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Tuesday, November 15, 2011

Gig Review: Peter Frampton - Corn Exchange, Cambridge 12/11/11

Now into his sixth decade of performing, Peter Frampton is a living legend. Commercially, his success may have been somewhat short-lived but pick at the stitching of rock music and you'll find him interwoven into its very fabric. Released in 1976, 'Frampton Comes Alive!' is still one of the greatest selling live albums ever, going six-times platinum, yet he is mostly remembered for making his guitar speak. He does this by using an effect known as a 'talkbox' and Frampton is certainly the man who popularised its use more than any other artist.

That talkbox is here for tonight's gig at the Corn Exchange. The event, rather grandiosely titled "An Evening With Peter Frampton", is a sold-out, all-seater, three-hour marathon divided into two defined halves. The first half, celebrating the 35th anniversary of that aforementioned album, the one that Frampton jokingly refers to as "Me Comes Alive!", sees the band giving it a full airing. The second half, dedicated to Frampton's more recent work, includes material he's written for others and covers of songs that have inspired him.

Watching the lights dim, the large video screen at the back of the stage flood with simulated smoke and hearing the familiar recorded opening of roaring crowd burst forth from the monitors, is certainly enough to trigger off the nostalgia and a few goose bumps. The band shuffle into position and, finally, Frampton emerges with a mile-wide grin. They launch themselves straight into 'Something's Happening' and we're off. The five men, amongst them Sidney Sheldon, the album's original bassist, make a fine fist of picking their way through the order, track-by-track, note-for-note, beat-for-beat. "Hello Cambridge!", announces Frampton, before popping in the information that he has always supported the city in the Boat Race. The cheered response shows he's hitting the right notes even when he's not bending the strings.

The flowing locks and the slimline figure may be gone, as the awkwardly schmaltzy images flashing across the backdrop seem keen to highlight, but his honeyed vocal remains surprisingly undiminished. It's a soft, rich and faintly nasal Clapton-esque croon that yawns out from the back of his throat. When combined with his inspirational guitar technique, he is able to create a formidable sound. His touch, awareness and control of both tone and variation of string pressure is second to none. Every string bend, tremolo and slide is pinpoint and each finger movement is accompanied by a twist of both torso and face.

Through the funky shimmying of 'Doobie Wah' and the sweeping hit 'Show Me The Way', his pistoning knees propel him around the stage like a wobbling skittle that refuses to fall. The latter song takes him from the right to centre-stage where his talkbox is positioned and we get a full display of how his mouth shape and finger position dictate the robotic sound that emerges. Throughout the set, each guitar change brings with it a sidestep from clean and crisp into warm and tremulous. One particular highlight, 'Baby, I Love Your Way', brings the coy audience fully into play and 'Do You Feel Like We Do?' is a brilliant climax to the first half, inspiring both a guitar-battle with the increasingly-featured second guitarist and a refusal to perform the track's celebrated talkbox ending - "I don't have to do it tonight, do I?" he teases, shouting "Make me!" before, of course, he acquiesces.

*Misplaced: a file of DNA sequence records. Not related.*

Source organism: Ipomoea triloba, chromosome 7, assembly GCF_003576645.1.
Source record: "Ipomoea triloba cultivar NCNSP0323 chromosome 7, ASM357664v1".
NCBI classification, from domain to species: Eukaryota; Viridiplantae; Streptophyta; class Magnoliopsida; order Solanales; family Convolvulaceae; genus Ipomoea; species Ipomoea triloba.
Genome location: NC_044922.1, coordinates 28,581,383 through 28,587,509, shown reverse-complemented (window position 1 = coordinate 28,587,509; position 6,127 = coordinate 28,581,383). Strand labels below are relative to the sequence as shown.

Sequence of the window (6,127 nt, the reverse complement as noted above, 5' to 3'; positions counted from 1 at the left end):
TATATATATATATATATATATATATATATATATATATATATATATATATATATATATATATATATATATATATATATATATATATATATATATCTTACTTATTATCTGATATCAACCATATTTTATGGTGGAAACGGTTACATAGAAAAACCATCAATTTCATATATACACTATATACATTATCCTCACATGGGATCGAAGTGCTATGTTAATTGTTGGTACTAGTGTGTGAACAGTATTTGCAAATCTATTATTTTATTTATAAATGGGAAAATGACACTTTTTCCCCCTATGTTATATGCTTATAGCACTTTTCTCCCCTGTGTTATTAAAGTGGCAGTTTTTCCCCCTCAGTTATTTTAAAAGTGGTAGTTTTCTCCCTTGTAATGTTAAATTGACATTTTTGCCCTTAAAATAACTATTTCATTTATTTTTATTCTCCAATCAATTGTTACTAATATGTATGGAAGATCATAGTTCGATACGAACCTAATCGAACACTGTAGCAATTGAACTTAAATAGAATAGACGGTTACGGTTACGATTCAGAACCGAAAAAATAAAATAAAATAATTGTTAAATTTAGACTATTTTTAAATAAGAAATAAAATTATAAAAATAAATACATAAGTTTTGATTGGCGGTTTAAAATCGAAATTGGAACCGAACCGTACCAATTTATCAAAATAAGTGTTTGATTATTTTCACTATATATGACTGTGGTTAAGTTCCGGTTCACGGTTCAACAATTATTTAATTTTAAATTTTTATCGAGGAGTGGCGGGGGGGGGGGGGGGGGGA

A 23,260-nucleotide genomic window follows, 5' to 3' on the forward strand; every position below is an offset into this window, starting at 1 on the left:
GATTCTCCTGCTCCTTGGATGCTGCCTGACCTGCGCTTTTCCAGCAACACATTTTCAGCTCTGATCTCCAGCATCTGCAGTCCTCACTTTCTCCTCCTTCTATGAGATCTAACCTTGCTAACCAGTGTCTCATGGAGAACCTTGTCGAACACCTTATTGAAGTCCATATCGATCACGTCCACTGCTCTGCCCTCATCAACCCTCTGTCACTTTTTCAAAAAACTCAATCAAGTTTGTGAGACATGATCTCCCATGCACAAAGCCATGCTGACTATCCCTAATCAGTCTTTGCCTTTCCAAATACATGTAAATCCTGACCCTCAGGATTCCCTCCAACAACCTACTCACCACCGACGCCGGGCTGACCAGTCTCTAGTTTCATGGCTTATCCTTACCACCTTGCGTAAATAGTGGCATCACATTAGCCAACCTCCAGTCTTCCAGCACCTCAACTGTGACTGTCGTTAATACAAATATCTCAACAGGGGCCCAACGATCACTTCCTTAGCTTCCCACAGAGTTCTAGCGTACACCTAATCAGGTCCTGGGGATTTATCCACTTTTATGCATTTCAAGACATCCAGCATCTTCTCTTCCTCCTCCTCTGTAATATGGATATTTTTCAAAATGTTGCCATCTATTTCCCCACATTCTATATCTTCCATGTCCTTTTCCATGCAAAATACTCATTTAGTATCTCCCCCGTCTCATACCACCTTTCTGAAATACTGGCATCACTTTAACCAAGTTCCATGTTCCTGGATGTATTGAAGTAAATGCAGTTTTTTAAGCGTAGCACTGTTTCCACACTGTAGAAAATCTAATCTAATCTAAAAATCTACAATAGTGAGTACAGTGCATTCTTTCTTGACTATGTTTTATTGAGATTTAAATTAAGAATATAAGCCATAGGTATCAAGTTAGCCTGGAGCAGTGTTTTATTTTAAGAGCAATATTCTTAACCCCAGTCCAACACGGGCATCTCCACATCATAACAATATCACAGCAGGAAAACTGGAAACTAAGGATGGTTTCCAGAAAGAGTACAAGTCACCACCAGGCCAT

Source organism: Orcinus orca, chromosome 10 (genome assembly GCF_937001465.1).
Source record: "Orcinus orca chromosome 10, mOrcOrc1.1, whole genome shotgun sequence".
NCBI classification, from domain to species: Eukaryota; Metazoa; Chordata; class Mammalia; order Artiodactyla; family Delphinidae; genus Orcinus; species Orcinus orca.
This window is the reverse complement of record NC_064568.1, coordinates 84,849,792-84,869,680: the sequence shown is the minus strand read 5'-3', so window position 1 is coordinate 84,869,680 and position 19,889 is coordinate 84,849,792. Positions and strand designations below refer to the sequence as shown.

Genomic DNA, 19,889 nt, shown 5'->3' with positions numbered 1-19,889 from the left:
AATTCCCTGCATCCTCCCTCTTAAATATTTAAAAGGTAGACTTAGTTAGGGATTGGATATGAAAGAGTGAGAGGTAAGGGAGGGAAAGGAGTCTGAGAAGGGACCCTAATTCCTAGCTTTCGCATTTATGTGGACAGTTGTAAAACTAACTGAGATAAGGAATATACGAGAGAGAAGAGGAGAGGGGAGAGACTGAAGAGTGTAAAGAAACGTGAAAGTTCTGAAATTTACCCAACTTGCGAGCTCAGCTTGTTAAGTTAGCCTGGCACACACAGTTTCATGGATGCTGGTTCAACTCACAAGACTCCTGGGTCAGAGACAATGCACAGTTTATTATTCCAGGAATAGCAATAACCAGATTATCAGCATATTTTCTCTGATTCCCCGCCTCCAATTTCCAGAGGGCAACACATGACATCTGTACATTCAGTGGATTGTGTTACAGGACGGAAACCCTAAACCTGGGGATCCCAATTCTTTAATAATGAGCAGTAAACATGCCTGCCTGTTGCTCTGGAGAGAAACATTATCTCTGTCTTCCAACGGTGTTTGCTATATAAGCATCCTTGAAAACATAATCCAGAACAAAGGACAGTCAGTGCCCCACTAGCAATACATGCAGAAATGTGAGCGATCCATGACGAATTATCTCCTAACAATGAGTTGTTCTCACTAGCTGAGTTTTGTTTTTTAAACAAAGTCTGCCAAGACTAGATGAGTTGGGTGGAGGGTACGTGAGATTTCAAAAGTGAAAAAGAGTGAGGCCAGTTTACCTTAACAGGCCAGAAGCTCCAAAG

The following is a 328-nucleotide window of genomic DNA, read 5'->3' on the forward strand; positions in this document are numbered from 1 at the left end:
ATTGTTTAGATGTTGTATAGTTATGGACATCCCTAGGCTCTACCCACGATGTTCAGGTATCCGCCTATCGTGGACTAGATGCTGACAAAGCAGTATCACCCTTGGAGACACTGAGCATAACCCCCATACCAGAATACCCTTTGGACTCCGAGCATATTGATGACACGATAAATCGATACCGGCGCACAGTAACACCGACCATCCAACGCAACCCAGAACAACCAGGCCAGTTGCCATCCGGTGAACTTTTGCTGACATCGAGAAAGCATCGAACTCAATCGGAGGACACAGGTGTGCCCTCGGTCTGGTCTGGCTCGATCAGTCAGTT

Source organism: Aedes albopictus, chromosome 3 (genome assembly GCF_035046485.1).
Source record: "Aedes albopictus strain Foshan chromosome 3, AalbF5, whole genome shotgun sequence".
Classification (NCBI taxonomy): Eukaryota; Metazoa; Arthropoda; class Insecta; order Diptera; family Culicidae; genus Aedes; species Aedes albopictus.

Certainly, the monitors do play up momentarily, there's the occasional fluffed line, and there are a few sedentary pauses between songs whilst the band switch instruments and Frampton fires up the fans, but the gentle self-deprecation displayed by the man more than makes up for these misgivings.

After the interval, we get a good dousing of his latest album 'Thankyou Mr. Churchill' with the pacy 'Restraint' and the biographical 'Vaudeville Nanna And The Banjolele'. We're also treated to an appearance from his son, Julian, who is greeted by a coddling audience aah-ing. The hooded Frampton Junior responds by snarling back the loud rocker 'Road To The Sun', before a gaudily distracting backdrop. He cuts a menacing figure with his constantly flicked long-hair but it's mainly his formidable vocal that leaves many folks in shock.

With three barking instrumentals from the Grammy-winning 'Fingerprints' and a surprisingly caustic cover of Soundgarden's 'Black Hole Sun' it clearly defines Frampton Senior's decision to start mining a harder seam of rock. Of course, he pulls it back to something more palatable in the encore by sending us off singing his praises with a sublime rendition of George Harrison's 'Whilst My Guitar Gently Weeps'. Before a packed house, Frampton certainly came alive tonight.

Photograph courtesy of Stuart Hobden @

Also published @ Cambridge-News =
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